The recent border tension with China reiterated a stark reality that not only does that country dominate our trade basket, but our daily life as well. Be it phones, cars, durables, drugs, industrial components or apps, the Chinese hand is dominant everywhere. In such a scenario, the boycott China slogan ended in just being a jingoistic cry with both the government and consumers having little elbow space to deliver a hard punch. The helplessness was visible when all that the government could finally do was to ban some 59 Chinese apps.
The cause of our dependence on China on such a scale where even our industry becomes their ambassador when it comes to boycotting their products and how can we reverse the situation, can best be understood by going through RC Bhargava’s Getting Competitive, which points out in no uncertain terms that we can only become an economic power if we succeed in making manufacturing a big success. Bhargava, who is currently the chairman of Maruti Suzuki India (MSI) and was formerly its managing director also, is not just any industry leader management guru dishing out prescriptions of success. He served in the government as an Indian Administrative Service officer for nearly 23 years, worked in public sector companies like Bhel, and has been with Maruti from its early days, which gives him a well-rounded view involving key stakeholders—government, industry, workers, and consumers. As a result, his treatise reads eminently practical.
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The basic thrust of his argument is that despite the first prime minister, Jawaharlal Nehru espousing industrialisation as a vehicle for bringing about economic growth and social equity in a country that was beset with backwardness, poverty and disparities in income, we have failed on this count in the last 70 years. The current government led by Narendra Modi is also trying to do the same under the Make in India project, but then for it to be a success we need to learn our lessons correctly and apply the right medicines to the pain points.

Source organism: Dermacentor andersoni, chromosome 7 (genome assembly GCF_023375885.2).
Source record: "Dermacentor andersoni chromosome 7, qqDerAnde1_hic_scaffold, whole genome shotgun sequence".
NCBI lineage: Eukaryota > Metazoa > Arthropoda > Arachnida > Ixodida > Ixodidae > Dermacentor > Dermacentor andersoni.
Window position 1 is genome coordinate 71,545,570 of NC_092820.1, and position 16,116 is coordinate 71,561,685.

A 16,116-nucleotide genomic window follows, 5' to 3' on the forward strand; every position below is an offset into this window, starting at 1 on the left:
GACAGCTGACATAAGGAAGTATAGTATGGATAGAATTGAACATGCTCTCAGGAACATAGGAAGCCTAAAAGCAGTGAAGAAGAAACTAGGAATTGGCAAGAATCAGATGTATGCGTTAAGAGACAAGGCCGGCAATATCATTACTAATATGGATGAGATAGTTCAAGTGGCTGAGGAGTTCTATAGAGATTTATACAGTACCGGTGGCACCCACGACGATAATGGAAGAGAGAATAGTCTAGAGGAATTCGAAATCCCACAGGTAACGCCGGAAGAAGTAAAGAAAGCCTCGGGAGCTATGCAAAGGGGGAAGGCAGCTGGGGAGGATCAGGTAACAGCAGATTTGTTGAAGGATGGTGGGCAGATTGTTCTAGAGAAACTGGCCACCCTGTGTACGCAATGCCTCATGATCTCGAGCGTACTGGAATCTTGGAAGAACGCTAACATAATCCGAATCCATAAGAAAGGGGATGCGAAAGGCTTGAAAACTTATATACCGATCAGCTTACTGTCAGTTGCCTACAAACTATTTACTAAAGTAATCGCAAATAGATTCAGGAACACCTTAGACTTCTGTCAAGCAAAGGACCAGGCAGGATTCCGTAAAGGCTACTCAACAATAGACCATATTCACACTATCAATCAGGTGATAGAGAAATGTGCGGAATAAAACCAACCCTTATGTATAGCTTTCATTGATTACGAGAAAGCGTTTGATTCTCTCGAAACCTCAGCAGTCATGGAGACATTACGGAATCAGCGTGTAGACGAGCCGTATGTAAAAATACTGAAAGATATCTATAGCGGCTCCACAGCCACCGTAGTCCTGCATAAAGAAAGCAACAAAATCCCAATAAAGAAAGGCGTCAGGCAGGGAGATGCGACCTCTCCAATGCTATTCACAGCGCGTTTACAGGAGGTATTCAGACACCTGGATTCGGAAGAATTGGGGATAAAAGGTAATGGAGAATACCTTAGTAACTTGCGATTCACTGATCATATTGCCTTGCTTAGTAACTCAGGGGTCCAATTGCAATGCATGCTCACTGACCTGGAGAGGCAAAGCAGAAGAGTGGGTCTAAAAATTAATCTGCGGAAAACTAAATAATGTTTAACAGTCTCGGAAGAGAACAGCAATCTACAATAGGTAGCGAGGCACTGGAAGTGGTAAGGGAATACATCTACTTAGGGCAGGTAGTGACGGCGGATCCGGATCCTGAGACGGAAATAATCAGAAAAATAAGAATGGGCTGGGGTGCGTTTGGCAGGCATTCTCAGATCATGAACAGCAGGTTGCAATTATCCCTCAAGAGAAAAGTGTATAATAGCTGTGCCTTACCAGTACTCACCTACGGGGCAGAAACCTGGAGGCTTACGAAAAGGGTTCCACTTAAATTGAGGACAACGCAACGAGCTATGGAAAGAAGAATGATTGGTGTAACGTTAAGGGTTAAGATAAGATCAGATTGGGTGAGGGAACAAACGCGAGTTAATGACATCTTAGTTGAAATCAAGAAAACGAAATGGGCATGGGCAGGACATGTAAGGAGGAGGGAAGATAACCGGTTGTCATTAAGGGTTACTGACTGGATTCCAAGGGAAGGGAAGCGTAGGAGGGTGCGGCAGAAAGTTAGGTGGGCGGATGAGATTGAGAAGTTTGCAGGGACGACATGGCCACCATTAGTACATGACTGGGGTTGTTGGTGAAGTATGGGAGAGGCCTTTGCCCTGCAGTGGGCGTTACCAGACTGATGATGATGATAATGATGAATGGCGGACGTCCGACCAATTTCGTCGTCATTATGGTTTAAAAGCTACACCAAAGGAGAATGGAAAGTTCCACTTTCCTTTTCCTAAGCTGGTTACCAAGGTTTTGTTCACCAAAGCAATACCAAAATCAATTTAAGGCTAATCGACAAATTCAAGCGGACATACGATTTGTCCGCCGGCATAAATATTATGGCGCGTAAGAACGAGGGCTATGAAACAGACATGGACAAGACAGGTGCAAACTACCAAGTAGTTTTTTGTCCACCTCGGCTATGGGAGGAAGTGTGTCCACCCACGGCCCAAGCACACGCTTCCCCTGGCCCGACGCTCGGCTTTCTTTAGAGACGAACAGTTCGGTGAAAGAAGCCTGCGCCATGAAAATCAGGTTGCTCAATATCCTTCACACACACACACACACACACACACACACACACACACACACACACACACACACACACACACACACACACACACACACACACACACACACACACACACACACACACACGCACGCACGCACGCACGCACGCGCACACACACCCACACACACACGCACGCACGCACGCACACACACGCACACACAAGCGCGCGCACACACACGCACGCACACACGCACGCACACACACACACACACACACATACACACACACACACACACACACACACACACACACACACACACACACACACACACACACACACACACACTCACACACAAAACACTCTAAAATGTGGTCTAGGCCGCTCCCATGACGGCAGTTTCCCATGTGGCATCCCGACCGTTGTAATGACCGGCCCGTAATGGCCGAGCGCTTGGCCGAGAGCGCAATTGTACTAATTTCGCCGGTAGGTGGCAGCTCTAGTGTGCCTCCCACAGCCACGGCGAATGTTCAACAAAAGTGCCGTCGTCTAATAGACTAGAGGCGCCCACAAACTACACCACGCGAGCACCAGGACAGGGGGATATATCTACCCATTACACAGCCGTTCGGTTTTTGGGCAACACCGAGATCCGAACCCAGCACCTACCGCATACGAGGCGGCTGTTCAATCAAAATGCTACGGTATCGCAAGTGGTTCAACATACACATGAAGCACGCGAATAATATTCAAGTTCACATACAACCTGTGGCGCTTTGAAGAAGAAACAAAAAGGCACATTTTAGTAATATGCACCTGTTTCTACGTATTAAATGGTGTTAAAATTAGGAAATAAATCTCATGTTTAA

The cause of our failure is well known and part of economic history by now. Nehru’s fascination with the USSR’s model of socialism where state was to bring both economic growth and social equity failed, as it was fraught with several loopholes. Agreed that while that was the dominant model during those times globally and was favoured by economists and experts alike, the failure to make the private sector a partner in growth, and not taking into account workers and consumers as stakeholders, was a big folly.
A reason cited by Bhargava for formulation of wrong policies and their implementation is that the ICS officers who were involved in them were trained in British administration of India where the primacy was law and order, not economic development. As such, they lacked training and experience in the latter. This continued even as the homegrown IAS officers took over. Secondly, at points where we saw that the policies were not yielding the right results, there was no attempt to identify the problems and set them right. In the process, vested interests grew and the section of businessmen, politicians, bureaucrats—which gained from it all—prospered.